What did one reporter learn about living without a primary financial institution? Namely, it’s more expensive than you think.
The AP’s Candice Choi recently undertook a hands-on approach to reporting by suspending her primary financial institution relationship to live “bankless,” the way roughly 25% of American families do. Avoiding bank services, credit and debit cards, Choi relied on services like check cashing stores, prepaid cards, and payday lenders, and managed to rack up a startling amount of fees in the process.
From her month long experiment, Choi estimates this lifestyle would cost her nearly $1,100 per year for financial services she could have received much cheaper as part of a financial institution. Frequent charges included:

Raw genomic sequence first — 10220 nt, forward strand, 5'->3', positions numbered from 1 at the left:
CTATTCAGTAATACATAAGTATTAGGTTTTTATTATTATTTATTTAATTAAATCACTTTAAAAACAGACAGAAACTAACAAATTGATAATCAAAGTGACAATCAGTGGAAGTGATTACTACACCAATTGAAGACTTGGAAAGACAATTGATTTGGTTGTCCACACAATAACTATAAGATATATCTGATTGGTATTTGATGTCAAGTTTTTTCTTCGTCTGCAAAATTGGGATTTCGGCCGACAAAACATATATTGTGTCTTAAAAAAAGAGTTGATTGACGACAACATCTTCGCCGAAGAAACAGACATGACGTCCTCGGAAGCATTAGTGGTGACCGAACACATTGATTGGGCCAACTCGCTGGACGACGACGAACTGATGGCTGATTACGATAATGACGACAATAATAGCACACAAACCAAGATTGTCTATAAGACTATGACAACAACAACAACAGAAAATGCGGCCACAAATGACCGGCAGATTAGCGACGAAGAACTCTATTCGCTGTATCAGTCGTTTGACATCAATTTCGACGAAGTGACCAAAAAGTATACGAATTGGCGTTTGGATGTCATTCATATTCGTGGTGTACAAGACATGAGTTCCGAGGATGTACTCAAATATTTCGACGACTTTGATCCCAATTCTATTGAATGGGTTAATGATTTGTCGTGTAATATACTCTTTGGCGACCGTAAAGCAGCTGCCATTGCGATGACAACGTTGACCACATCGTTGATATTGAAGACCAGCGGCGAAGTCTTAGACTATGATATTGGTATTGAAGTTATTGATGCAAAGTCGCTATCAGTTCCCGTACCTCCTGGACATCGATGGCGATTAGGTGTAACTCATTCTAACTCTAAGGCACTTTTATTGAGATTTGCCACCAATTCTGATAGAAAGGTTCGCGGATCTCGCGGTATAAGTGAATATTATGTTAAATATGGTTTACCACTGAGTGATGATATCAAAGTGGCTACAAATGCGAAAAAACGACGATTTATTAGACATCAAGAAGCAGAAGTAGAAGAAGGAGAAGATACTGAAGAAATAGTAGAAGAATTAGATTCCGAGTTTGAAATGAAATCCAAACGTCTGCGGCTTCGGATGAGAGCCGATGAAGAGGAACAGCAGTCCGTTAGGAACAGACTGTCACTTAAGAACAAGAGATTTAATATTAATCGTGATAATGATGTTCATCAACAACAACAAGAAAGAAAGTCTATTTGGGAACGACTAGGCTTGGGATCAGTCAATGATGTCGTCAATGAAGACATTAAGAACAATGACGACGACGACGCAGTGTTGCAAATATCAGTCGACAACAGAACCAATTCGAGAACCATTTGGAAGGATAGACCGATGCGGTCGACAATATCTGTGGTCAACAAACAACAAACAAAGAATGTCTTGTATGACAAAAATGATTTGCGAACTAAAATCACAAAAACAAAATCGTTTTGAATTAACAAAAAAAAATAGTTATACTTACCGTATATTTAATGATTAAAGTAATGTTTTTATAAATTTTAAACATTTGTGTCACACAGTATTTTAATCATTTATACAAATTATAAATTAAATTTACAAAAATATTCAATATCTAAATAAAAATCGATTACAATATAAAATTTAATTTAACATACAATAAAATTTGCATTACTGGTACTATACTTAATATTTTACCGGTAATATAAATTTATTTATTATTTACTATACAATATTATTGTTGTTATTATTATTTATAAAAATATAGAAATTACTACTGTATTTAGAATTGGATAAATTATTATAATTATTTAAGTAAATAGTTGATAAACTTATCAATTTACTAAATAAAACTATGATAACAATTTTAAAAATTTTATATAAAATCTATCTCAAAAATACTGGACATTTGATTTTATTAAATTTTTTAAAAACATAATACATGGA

*Prepaid cards can cost up to $29.95 by themselves. One, the Millennium Advantage Prepaid MasterCard, can have application fees up to $99, according to the NY Times.
*Up to $1 a minute charges to call customer service for prepaid cards, and recharge fees of up to $5.
*$56 to cash two paychecks at a check cashing store.
*A $3.50 charge for two money orders to pay rent.
Prepaid cards and other fringe financial services continue to be a growing choice among consumers, despite undisclosed fees and a general a lack of regulation compared to products from financial institutions. But while consumers are still learning hard lessons about these services, credit unions are in a position to be both educators and an alternative to the traditional bank options that let these consumers down. How is your marketing highlighting the dollar difference belonging to a credit union can create for consumers? The clearer the message, the less substantial a role these alternative financial solutions will have in your potential member’s lives.